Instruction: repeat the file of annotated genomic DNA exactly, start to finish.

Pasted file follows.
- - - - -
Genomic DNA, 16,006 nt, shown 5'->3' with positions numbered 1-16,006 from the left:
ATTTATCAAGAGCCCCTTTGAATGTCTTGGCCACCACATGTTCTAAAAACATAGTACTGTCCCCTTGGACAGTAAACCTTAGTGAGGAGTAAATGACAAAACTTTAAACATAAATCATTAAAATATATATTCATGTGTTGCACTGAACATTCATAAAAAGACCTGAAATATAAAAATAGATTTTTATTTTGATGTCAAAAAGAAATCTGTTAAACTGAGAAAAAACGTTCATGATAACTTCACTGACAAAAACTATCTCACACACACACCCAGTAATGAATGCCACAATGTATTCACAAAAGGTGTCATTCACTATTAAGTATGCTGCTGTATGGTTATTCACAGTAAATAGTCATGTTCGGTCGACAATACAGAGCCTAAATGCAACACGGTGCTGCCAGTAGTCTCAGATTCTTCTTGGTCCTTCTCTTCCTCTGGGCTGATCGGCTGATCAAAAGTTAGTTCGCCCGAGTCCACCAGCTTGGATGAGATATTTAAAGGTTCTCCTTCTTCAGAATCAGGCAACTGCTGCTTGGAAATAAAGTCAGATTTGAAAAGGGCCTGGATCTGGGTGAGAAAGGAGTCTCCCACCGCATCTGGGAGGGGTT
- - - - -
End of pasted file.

Genomic DNA, 16,006 nt, shown 5'->3' with positions numbered 1-16,006 from the left:
ATTTATCAAGAGCCCCTTTGAATGTCTTGGCCACCACATGTTCTAAAAACATAGTACTGTCCCCTTGGACAGTAAACCTTAGTGAGGAGTAAATGACAAAACTTTAAACATAAATCATTAAAATATATATTCATGTGTTGCACTGAACATTCATAAAAAGACCTGAAATATAAAAATAGATTTTTATTTTGATGTCAAAAAGAAATCTGTTAAACTGAGAAAAAACGTTCATGATAACTTCACTGACAAAAACTATCTCACACACACACCCAGTAATGAATGCCACAATGTATTCACAAAAGGTGTCATTCACTATTAAGTATGCTGCTGTATGGTTATTCACAGTAAATAGTCATGTTCGGTCGACAATACAGAGCCTAAATGCAACACGGTGCTGCCAGTAGTCTCAGATTCTTCTTGGTCCTTCTCTTCCTCTGGGCTGATCGGCTGATCAAAAGTTAGTTCGCCCGAGTCCACCAGCTTGGATGAGATATTTAAAGGTTCTCCTTCTTCAGAATCAGGCAACTGCTGCTTGGAAATAAAGTCAGATTTGAAAAGGGCCTGGATCTGGGTGAGAAAGGAGTCTCCCACCGCATCTGGGAGGGGTT